The CO-releasing molecule CORM-3 protects against articular degradation in the K/BxN serum transfer arthritis model.
until further notice
SourceEuropean Journal of Pharmacology, 634, 1-3, (2010), pp. 184-191
Article / Letter to editor
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European Journal of Pharmacology
SubjectN4i 4: Auto-immunity, transplantation and immunotherapy; NCMLS 1: Infection and autoimmunity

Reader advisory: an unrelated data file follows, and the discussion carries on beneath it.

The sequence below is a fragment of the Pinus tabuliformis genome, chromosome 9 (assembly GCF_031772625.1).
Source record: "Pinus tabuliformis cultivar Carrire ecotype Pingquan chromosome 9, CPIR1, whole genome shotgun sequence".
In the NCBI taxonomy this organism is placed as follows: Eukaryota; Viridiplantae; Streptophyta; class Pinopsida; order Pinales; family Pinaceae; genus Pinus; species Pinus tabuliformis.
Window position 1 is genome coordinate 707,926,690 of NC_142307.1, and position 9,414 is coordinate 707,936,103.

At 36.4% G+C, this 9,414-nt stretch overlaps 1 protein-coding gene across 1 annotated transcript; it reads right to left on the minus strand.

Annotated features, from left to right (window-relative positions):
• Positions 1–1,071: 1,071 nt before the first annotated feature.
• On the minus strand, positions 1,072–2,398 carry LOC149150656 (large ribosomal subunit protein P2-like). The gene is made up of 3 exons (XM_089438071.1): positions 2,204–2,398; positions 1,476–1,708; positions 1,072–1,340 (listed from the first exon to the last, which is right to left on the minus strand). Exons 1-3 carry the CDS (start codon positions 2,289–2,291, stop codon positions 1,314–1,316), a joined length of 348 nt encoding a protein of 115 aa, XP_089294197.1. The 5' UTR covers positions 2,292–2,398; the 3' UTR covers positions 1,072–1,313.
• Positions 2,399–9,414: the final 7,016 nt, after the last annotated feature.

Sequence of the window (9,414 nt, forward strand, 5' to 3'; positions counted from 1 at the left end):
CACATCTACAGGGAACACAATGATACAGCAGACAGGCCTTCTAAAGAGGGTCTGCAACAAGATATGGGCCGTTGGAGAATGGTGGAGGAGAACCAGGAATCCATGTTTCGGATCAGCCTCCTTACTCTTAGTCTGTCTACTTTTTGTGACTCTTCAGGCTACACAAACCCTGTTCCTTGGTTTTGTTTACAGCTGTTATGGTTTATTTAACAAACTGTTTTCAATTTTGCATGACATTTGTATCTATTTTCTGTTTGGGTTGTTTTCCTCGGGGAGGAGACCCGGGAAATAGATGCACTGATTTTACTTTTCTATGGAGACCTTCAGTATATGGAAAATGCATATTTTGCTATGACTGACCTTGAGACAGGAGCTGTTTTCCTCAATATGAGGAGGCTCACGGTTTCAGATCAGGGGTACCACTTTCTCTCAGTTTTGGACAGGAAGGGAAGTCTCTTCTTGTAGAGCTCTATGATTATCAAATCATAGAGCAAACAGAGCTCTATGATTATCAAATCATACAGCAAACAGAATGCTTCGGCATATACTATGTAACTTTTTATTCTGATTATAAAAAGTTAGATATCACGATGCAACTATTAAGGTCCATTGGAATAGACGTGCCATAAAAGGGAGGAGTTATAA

Carbon monoxide-releasing molecules can counteract inflammatory responses. The aim of this study was to investigate whether tricarbonylchloro(glycinate)ruthenium (II) (CORM-3) is able to control the effector phase of experimental arthritis. Arthritis was induced in C57Black-6 mice by an intraperitoneal injection of serum from arthritic K/BxN mice. CORM-3 was administered intraperitoneally at 10 mg/kg/day (5 mg/kg twice a day) from days 0 to 10 and animals were sacrificed on day 11. Serum levels of osteocalcin and prostanoids were measured by enzyme-linked immunosorbent assay and radioimmunoassay. Gene expression was determined by real-time PCR. Histological analysis was performed and protein expression was examined by immunohistochemistry. Treatment with CORM-3 reduced the macroscopic score in hind paws, the migration of inflammatory cells and erosion of cartilage and bone. CORM-3 increased the levels of osteocalcin in the serum and reduced PGD2 levels, whereas PGE2 and 6-ketoPGF1alpha were not affected. In synovial tissues, we also observed a significant reduction in gene expression of interleukin-1beta, receptor activator of nuclear factor kappaB ligand (RANKL), matrix metalloproteinase (MMP)-9 and MMP-13. CORM-3 induced HO-1 expression in joint tissues but inhibited high mobility group box 1 (HMGB1), hematopoietic-prostaglandin D2 synthase (H-PGDS) and lipocalin-type prostaglandin D2 synthase (L-PGDS), as well as RANKL and intercellular adhesion molecule-1. COX-2 expression was not affected by CORM-3 treatment. We have shown that CORM-3 decreases the inflammatory response and protects against the degradation of cartilage and bone in the arthritic mice. Pharmacological CO delivery represents a novel strategy to regulate the effector phase of arthritis.
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